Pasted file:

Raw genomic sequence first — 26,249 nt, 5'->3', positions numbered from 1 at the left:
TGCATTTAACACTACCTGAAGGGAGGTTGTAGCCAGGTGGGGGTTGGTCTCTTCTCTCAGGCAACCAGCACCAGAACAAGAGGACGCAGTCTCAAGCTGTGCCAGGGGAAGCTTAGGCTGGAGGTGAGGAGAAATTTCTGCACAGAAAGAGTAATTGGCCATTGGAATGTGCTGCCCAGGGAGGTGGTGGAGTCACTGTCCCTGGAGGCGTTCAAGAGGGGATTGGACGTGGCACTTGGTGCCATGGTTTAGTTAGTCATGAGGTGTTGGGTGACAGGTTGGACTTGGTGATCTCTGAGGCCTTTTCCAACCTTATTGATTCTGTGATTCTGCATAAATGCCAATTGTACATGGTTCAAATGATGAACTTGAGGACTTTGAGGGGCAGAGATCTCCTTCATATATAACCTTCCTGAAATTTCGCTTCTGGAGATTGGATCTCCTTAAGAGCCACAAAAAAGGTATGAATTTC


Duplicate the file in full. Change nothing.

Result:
Raw genomic sequence first — 26,249 nt, 5'->3', positions numbered from 1 at the left:
TGCATTTAACACTACCTGAAGGGAGGTTGTAGCCAGGTGGGGGTTGGTCTCTTCTCTCAGGCAACCAGCACCAGAACAAGAGGACGCAGTCTCAAGCTGTGCCAGGGGAAGCTTAGGCTGGAGGTGAGGAGAAATTTCTGCACAGAAAGAGTAATTGGCCATTGGAATGTGCTGCCCAGGGAGGTGGTGGAGTCACTGTCCCTGGAGGCGTTCAAGAGGGGATTGGACGTGGCACTTGGTGCCATGGTTTAGTTAGTCATGAGGTGTTGGGTGACAGGTTGGACTTGGTGATCTCTGAGGCCTTTTCCAACCTTATTGATTCTGTGATTCTGCATAAATGCCAATTGTACATGGTTCAAATGATGAACTTGAGGACTTTGAGGGGCAGAGATCTCCTTCATATATAACCTTCCTGAAATTTCGCTTCTGGAGATTGGATCTCCTTAAGAGCCACAAAAAAGGTATGAATTTC